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[Fiction] Flicker - Joy


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Deliveries of broken people. For the past several months, that had been Nova “Flicker” Madigan’s vocation: delivering broken people to hospitals. And not just broken; no, the nova’s services were reserved for the worst of the worst, the shattered bodies that would not survive even the small delay of a medevac flight. Sometimes, when working alongside Neil Preston, the combination of his miraculous healing touch and her gift of defying the laws of space and time would turn the tide. All too often, though, her work was of a solo nature, and the faint sparks that Nova brought in an instant to a hospital ward often vanished from this earth soon thereafter, overwhelmed by injuries that would have been too comprehensive even if they had been inflicted whilst standing in a hospital lobby.

It was the latter that Nova expected when her OpNet device paged her on an emergency call to coordinates in a remote corner of Alaska. Hunting accident, she thought to herself with dismay and prepared herself to make the transit. Neil wouldn’t be with her for this one; he was attending a difficult case half a world away. And so, what was one instant the comfortable living room in Rio was the next a cabin in the Alaskan wilderness… where she found herself facing an elderly gentleman showing no semblance of a gunshot wound.

“Sir, if you could direct me to the patient, I’ll get transport under way.” She already had the coordinates for Fairbanks Memorial, and with the kinds of damage those she was called to help generally had, time was of the essence. So Nova was more than a bit taken aback when the old man gave an almost apologetic smile and slowly shook his head.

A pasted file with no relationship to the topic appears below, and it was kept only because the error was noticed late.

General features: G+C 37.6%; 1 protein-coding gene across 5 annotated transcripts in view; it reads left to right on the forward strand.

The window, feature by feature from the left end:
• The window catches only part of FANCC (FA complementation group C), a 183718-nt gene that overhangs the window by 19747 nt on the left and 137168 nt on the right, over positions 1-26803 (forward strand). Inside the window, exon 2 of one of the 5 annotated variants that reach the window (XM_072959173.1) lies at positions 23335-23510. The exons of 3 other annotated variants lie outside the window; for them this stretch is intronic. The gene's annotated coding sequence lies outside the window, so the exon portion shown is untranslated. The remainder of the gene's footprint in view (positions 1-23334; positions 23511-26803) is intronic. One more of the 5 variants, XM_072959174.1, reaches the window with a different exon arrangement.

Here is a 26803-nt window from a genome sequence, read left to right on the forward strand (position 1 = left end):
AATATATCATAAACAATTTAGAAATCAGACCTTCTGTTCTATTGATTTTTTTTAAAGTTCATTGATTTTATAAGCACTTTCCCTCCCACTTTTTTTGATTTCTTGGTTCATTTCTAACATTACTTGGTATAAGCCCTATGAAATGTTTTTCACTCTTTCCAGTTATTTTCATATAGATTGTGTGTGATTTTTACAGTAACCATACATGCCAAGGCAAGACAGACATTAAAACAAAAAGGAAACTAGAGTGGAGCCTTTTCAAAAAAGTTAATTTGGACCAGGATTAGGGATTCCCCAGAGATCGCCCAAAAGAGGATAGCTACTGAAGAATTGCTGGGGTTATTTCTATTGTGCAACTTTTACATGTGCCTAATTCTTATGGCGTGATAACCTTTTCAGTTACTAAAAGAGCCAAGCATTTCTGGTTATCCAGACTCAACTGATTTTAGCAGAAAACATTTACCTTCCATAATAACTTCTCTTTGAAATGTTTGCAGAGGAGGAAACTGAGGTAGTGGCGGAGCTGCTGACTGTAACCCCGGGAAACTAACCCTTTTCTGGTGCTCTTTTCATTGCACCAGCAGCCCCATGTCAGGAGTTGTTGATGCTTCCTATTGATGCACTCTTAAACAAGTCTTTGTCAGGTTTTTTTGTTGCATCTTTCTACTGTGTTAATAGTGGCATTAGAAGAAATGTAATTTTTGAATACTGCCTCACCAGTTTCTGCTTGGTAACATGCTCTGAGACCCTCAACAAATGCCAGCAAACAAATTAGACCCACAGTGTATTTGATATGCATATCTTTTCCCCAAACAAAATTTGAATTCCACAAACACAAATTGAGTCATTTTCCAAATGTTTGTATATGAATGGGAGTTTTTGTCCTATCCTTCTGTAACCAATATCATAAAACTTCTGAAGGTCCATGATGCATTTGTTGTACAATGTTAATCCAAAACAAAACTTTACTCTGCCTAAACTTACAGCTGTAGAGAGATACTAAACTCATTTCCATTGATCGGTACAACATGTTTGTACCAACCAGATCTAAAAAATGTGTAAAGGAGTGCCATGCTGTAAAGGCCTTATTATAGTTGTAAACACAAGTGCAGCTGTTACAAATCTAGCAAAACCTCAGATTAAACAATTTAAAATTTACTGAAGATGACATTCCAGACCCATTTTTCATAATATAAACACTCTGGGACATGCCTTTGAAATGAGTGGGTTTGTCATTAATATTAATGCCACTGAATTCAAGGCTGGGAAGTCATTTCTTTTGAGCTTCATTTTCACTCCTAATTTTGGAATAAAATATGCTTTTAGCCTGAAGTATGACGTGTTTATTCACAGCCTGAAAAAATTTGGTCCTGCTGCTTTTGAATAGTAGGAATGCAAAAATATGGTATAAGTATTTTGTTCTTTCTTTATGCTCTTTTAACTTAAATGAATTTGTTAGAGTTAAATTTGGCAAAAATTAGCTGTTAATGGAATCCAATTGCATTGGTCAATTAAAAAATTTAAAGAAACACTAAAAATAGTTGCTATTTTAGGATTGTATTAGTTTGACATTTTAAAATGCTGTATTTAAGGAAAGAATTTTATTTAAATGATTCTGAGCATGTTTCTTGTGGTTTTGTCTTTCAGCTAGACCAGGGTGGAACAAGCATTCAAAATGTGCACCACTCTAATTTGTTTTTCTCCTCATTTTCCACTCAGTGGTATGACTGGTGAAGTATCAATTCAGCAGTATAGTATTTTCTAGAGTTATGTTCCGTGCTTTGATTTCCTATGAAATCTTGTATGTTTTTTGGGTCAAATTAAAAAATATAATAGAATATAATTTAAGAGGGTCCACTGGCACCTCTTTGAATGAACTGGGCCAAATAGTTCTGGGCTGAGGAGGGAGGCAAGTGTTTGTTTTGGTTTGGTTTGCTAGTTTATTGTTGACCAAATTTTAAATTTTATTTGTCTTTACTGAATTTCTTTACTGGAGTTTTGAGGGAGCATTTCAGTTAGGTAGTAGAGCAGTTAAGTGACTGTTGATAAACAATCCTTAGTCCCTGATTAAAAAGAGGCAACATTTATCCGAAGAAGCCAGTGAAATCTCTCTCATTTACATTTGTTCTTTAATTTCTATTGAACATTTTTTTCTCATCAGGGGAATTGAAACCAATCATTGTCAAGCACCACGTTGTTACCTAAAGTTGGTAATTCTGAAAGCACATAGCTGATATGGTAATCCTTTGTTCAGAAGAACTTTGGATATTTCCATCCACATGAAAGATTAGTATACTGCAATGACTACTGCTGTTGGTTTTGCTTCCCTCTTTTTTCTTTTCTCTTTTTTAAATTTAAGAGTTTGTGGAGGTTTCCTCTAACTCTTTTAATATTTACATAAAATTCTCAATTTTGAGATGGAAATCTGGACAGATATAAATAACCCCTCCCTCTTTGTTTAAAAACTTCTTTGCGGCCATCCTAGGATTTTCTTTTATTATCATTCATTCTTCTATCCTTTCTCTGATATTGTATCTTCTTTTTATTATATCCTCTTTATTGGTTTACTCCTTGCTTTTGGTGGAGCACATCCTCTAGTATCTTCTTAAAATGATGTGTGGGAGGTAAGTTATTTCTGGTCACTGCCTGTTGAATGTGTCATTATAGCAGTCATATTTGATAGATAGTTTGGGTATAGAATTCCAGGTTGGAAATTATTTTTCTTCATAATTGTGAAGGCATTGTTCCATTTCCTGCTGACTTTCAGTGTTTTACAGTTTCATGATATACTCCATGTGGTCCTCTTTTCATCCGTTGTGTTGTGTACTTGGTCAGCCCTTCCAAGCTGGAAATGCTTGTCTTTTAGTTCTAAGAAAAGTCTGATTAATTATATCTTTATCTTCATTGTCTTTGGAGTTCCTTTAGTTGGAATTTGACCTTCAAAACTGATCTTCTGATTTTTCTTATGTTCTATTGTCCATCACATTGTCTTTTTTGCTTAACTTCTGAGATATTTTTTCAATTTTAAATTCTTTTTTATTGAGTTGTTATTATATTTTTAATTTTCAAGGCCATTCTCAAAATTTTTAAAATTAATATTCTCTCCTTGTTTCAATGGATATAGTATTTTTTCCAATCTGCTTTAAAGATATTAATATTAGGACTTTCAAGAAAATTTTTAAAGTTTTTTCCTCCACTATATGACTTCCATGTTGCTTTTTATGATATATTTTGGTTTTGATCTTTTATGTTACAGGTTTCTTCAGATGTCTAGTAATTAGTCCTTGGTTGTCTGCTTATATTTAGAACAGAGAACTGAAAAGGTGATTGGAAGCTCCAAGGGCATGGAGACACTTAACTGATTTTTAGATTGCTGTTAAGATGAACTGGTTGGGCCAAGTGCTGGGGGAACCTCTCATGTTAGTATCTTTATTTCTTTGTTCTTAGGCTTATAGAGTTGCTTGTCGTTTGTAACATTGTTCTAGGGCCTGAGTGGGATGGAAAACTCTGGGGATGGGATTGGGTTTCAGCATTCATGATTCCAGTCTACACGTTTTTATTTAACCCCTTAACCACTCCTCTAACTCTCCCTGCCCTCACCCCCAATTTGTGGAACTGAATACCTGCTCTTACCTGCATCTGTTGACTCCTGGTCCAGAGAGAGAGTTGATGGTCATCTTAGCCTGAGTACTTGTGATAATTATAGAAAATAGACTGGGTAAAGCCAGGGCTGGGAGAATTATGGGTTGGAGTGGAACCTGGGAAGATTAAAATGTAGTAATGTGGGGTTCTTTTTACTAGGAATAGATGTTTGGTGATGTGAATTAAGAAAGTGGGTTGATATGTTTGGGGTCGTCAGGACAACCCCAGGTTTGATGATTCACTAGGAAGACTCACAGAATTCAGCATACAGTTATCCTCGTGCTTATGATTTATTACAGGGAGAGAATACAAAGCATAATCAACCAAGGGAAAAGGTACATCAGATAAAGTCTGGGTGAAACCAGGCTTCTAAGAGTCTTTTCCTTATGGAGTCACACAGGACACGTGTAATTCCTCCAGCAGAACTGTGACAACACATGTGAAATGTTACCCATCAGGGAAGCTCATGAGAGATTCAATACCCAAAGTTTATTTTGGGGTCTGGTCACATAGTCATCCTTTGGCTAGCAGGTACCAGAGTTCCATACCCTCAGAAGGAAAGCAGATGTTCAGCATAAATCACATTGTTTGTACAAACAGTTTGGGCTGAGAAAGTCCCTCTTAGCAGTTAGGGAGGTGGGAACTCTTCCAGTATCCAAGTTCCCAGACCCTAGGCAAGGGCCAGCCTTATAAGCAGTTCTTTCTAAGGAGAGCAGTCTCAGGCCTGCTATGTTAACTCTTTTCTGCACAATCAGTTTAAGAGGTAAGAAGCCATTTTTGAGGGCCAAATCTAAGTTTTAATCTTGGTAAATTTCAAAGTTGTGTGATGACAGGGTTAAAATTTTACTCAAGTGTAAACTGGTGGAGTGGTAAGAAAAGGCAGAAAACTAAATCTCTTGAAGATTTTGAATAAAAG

“There’s no patient, I’m afraid,” he said, “and I’m sorry for the ruse, but it was the only way I thought you would come.” If the man was disconcerted by the namesake effect of the nova standing in front of him, he hid it well.

What the hell? Why drag me all the way out here if… A half-dozen ugly possibilities ran through Nova’s mind. Recruiter? A fan? The Directive? What the hell…

“Please, don’t go. I really do need your help.” She had been on the verge of teleporting to the nearest ranger station to report the false call when his words – words tinged with genuine hope – stopped her. I just know I’m going to regret this, she thought with a sigh.

“All right, fine. You have one minute. After that, I’m going to turn you in for a false medevac call. Speaking of which, how did you get access to the medevac paging system?”

With another apologetic smile, the elderly man held up a hand. “I’m sorry about that, but well, I have connections in medical circles. In fact, that’s how I came to know about your particular gifts... that, and your charity. I’m relying on both.”

Nova’s look – even though it was there one moment and not the next – obviously wanted an explanation. She was not to be disappointed.

“I have a… very dear friend. Or had one, I suppose I should say. She’s in a hospital in Ft. Lauderdale, in Florida. And she’s not expected to last until tomorrow. She’s dying, you see.”